LEFT: Islam has become more popular in rural Mongolia as missionaries from Turkey and Saudi Arabia have been some of the biggest
supporters of building and education among the Kazakhs. RIGHT: The author occasionally rode on horseback in order to reach more
remote sites for interviews.
research to learn how others have understood the same cultural groups.
As homeschoolers, we have the freedom to do just that! At a local level, your
children could observe a church you
don’t normally attend or a new library,
sports center, or coffee shop. You could
cultivate friendships with a different
family or help out with a cross-cultural
for People Groups
• The Joshua Project by the U.S.
Center for World Mission (www
. joshuaproject.net). Provides statistics on people groups in a more
complex manner than simple
country=people, but see the CIA
world factbook or other sources
for more detailed information.
• eHRAF World Cultures by HRAF
.htm). Your local library may have
a subscription, or ask for other
• OCM Subjects by HRAF (www
ocmshort.htm). This is a detailed
checklist of cultural topics that
you could use for writing assignments both about your culture
and that of your people group.
ministry. If you plan to travel as a family or are living in a cross-cultural situation, this would be a great chance to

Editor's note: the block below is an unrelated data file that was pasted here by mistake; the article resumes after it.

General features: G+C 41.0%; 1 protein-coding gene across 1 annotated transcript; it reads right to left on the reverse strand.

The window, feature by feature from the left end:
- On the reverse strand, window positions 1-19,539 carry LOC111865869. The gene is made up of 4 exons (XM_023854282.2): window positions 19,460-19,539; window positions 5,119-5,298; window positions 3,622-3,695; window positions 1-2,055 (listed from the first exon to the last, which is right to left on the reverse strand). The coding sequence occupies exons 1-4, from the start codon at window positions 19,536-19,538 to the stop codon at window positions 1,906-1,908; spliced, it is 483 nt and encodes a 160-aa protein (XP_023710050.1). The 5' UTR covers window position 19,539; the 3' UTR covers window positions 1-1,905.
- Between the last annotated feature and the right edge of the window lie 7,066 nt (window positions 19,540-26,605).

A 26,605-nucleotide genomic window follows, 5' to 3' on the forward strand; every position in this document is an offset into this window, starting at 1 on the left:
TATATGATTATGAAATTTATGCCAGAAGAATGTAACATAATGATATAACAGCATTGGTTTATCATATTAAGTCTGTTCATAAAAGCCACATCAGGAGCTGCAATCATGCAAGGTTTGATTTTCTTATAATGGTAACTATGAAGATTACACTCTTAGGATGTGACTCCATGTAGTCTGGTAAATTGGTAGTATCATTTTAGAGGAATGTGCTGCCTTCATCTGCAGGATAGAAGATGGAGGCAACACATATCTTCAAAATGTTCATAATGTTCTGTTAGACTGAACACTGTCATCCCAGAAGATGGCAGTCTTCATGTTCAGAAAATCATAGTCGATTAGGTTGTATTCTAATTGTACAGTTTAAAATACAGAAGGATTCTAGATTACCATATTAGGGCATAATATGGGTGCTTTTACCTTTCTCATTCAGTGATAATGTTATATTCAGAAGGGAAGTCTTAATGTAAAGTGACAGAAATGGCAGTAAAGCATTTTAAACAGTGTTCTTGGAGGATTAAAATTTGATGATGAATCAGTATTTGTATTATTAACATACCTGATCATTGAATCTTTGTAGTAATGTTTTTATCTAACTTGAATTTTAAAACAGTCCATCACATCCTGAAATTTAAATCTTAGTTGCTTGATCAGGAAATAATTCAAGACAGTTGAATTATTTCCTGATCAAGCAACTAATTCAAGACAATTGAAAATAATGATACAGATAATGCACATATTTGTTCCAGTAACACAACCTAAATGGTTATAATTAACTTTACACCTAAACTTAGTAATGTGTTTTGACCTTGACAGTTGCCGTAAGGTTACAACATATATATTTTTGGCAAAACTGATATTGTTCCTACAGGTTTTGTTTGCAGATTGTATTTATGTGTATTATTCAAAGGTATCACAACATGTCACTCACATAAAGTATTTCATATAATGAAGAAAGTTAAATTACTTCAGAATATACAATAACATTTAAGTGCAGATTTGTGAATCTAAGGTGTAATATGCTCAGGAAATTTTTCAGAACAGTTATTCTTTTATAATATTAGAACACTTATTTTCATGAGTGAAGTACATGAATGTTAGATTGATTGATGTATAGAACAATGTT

incorporate reading about and practicing anthropology in your homeschool
curriculum. You could always arrange
. . . I was part of an
studying the nomadic
Kazakh people of
through church networks or with friends
or relatives to spend time in such a cultural setting. Once in that place, anthropological handbooks can provide tips on
how to watch, ask questions, and take
notes about that culture.
It’s also important, of course, for your
budding students of culture to learn
about cross-cultural ethics. While ob-
servations in public places are usually
fine, it’s vitally important to make sure
that families or organization members
are comfortable with your project before
sending kids in with clipboards! A gen-
eral code of ethics involves asking for full
permission and letting others know how
you’ll use your notes before talking with,
observing, or taking pictures of people,
and refraining from anything that could
harm other people.
Picking a People Group
I also recommend picking a people to
study: Arabs in Dubai, Russians in New
York, Korean farmers, Indian entrepreneurs, or Uighur farmers in Xinjiang.
Spend your year of anthropology learning all you can about these and similar
people, even studying their language
or meeting pen pals online. The Joshua
Project or HRAF (Human Relations
Area Files, Inc.) online can give you statistics about the group, and children’s
novels, local news online, and cultural
studies can help you learn more. Using
the OCM (Outline of Cultural Materials)
subjects list, you can develop writing assignments that encourage your students
to explore all aspects of a people’s lifestyle
and compare this to studies that have
been written about American culture.
Your local reference librarian can suggest
more books or articles that concern this